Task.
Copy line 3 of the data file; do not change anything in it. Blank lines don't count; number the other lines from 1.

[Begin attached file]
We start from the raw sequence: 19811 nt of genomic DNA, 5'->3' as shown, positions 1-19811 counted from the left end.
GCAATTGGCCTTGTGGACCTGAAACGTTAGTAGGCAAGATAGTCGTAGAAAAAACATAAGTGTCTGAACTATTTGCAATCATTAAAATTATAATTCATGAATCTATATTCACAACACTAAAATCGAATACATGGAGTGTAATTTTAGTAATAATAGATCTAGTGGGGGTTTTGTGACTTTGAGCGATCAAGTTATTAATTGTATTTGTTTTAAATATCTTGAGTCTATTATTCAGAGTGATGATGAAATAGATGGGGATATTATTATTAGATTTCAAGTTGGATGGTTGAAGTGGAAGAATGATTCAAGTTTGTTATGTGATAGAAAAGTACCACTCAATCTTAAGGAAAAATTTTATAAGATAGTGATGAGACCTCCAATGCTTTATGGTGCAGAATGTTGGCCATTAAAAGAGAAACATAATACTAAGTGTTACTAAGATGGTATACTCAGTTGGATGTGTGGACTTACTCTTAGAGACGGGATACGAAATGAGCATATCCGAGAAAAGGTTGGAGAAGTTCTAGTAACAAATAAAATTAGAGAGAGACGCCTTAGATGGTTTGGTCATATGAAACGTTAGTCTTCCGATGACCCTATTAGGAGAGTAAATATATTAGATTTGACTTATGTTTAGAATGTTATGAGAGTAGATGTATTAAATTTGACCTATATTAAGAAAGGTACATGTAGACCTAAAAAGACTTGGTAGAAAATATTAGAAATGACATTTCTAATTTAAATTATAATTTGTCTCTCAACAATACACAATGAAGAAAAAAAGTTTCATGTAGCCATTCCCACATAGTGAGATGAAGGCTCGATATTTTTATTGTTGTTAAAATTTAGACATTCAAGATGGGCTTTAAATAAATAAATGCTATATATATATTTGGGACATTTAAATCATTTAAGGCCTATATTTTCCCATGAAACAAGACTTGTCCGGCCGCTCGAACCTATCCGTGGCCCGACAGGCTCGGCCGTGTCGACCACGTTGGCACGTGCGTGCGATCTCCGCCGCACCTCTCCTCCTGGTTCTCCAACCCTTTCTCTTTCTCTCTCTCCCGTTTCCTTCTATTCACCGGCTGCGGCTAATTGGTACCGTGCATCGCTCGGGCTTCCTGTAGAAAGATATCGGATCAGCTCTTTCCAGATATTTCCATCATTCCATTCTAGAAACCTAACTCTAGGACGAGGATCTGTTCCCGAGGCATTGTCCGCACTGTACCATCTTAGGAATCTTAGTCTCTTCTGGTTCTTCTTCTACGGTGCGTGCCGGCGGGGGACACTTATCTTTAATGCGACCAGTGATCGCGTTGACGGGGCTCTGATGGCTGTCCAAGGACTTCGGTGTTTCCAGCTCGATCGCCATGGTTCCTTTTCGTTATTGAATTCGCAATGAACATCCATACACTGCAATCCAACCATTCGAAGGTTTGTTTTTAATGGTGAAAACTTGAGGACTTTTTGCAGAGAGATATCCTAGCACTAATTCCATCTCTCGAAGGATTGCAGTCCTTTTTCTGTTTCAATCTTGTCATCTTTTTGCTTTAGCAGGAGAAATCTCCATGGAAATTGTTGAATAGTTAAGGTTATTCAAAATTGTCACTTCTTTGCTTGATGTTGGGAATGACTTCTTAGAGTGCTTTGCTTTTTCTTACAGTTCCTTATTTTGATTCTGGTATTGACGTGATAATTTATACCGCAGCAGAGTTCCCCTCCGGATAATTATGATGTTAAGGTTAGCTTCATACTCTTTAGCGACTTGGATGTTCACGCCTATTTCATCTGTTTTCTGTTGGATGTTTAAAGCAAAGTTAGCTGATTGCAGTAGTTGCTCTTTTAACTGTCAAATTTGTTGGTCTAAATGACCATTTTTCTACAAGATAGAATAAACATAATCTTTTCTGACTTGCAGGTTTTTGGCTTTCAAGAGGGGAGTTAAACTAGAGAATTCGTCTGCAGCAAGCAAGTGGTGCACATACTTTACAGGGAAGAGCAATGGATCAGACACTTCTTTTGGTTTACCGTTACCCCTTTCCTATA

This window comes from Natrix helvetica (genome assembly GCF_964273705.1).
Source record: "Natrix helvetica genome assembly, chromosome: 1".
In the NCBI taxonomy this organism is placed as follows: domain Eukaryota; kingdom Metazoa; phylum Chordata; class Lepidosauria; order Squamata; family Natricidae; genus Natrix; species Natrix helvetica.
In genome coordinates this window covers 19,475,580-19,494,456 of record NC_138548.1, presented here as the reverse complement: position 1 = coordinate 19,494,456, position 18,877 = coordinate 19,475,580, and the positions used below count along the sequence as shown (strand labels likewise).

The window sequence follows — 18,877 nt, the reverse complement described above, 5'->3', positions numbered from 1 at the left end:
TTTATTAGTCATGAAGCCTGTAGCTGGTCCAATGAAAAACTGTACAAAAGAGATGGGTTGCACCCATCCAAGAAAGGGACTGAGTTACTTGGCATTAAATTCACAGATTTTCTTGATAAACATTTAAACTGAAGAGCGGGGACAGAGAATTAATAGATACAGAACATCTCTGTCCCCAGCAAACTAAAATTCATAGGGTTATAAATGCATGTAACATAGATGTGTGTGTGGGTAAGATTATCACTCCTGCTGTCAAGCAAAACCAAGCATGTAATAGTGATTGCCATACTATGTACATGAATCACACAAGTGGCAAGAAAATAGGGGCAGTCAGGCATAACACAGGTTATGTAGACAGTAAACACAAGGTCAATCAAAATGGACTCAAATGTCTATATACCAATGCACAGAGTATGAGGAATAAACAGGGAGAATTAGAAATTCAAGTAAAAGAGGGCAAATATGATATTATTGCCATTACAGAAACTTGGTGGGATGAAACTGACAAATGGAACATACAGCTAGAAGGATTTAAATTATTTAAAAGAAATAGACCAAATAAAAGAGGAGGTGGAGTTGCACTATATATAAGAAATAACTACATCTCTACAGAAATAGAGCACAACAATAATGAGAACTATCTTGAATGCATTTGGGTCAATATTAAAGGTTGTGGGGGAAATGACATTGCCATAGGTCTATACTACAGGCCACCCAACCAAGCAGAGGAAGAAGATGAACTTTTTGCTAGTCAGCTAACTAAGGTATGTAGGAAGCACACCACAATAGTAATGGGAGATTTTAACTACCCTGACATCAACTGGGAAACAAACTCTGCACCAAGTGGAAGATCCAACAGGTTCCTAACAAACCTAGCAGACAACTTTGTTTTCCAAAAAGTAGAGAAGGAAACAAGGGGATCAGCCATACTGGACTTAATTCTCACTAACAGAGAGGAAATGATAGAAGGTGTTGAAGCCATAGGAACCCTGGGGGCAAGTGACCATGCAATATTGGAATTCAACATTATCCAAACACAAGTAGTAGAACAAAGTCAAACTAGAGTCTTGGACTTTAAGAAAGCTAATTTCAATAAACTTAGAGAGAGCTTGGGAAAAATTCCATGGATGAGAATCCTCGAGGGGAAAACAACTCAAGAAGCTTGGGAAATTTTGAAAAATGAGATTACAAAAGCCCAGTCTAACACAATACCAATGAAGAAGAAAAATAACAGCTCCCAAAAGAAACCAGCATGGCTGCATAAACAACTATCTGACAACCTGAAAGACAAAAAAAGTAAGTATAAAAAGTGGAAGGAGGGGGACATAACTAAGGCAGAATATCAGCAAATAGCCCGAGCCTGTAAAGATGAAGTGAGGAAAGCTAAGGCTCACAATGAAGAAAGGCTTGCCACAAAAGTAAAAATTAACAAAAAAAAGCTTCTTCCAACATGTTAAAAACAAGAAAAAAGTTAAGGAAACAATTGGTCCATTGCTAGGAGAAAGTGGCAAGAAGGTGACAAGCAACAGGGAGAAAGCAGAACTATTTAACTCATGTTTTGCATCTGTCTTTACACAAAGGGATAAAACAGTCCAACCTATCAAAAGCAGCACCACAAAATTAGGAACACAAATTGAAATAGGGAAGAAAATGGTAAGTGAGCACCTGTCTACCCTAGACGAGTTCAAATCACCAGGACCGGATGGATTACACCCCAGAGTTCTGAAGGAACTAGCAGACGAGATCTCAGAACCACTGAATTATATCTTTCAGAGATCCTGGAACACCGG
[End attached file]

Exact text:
This window comes from Natrix helvetica (genome assembly GCF_964273705.1).